March 24, 2006 -- -- If a prophet is only as good as his last prophecy, then you'd be wise to listen to Robert Shiller. On "Nightline," Shiller offered his considerable analysis of the current real estate market ... and he doesn't bring good news.
It was back in the heady stock market days of 1996 that Shiller, an economics professor at Yale University, gave voice to his first prophecy. He warned that the stock market was overheating and that investment had risen to what he described as irrational levels. The stock market crash that followed was no surprise to Shiller and proved that he had called it right.
Now he's warning that a similar collapse may soon apply to the real estate market. And there's evidence that he may be right here, too.
In statistics published today, the Commerce Department reported that the sale of new homes during the month of February dropped by 10.5 percent. That's the largest decrease in almost nine years. It was also the second straight monthly decline and the possible emergence of a worrying trend.
Shiller said that the same psychology that applies to stock market investors now drives the real estate boom. He called it irrational exuberance, coincidentally the title of his 2000 book about the stock market.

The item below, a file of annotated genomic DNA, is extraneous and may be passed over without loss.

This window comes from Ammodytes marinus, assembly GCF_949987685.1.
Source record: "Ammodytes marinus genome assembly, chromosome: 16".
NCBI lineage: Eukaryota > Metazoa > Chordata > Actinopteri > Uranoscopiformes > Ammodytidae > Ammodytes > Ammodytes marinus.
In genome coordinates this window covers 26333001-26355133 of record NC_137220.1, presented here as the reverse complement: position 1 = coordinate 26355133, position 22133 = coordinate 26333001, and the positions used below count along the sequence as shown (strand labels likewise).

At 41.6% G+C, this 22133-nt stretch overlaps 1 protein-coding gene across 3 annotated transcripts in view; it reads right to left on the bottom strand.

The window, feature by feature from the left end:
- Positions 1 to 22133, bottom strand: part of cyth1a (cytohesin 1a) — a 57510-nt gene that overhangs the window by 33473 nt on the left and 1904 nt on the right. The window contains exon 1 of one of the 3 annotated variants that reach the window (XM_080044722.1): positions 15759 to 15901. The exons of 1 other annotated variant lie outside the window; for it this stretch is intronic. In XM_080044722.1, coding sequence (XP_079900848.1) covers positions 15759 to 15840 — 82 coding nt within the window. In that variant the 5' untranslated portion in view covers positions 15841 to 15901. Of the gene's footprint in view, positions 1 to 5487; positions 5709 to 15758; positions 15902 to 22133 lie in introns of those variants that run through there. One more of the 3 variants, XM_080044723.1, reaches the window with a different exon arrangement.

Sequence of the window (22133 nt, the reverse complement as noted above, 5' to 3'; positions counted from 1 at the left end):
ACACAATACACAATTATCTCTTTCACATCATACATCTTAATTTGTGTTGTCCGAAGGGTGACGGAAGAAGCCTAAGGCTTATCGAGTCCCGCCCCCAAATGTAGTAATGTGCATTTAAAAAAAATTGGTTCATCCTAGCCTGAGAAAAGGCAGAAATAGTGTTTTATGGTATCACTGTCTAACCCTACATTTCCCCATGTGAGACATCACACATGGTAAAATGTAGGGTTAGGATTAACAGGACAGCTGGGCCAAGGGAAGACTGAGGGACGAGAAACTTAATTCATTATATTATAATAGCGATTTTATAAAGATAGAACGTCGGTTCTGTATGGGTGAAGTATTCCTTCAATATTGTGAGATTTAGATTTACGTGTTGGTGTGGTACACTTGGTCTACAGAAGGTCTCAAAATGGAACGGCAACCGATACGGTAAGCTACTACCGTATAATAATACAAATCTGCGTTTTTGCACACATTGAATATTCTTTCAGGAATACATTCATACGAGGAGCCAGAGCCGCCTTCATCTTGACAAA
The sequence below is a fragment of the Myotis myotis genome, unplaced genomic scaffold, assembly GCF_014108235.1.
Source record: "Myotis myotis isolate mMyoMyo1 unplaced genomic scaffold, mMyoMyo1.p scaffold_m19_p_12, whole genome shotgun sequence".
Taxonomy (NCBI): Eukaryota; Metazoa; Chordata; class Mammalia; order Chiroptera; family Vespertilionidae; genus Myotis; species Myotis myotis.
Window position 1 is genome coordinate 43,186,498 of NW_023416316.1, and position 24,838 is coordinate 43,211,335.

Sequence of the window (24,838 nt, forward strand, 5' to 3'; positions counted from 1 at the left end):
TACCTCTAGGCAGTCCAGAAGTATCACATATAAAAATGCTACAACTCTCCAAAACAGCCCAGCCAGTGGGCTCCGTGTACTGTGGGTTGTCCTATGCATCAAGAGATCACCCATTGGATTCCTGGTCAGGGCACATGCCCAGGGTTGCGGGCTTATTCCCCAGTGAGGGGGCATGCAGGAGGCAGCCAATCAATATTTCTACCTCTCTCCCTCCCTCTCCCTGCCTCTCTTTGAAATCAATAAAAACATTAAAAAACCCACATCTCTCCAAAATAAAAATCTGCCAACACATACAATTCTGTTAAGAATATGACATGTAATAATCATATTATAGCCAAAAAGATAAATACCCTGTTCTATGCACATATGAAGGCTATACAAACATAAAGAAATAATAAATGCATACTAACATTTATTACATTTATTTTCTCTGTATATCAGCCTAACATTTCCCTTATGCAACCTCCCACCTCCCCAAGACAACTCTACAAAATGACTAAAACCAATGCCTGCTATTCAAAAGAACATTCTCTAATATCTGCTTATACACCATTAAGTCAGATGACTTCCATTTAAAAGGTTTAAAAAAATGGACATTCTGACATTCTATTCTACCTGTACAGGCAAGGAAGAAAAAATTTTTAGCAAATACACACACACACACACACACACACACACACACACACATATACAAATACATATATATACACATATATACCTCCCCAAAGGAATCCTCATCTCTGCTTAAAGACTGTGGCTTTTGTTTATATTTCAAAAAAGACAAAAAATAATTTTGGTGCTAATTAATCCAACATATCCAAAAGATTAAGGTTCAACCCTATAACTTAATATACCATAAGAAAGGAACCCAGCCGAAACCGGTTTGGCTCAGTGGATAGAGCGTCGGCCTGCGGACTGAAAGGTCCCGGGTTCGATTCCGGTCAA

Shiller argued that human emotion, not strategic economic factors, drives prices and property buying.
He argues that many first-time buyers pay inflated prices simply because they fear they'll be left behind. He believes that "glamour" locations, such as Las Vegas and Miami, drive prices upward but the real worth of properties in such giddy locations may be a great deal less.
Shiller has traced the actual financial return that houses produce for their owners. He says that over the long term, house prices roughly match gains in people's incomes and that booms are more often followed by busts, thereby dissipating any major increases in equity.
The National Association of Realtors, unsurprisingly, challenges Shiller's assessment and argues that the market is stabilizing and predicts continued growth, albeit at a more sober rate.
As long as Americans continue to believe that their money is only as safe as their houses, then investment in real estate will continue. But Shiller's warnings are well worth hearing.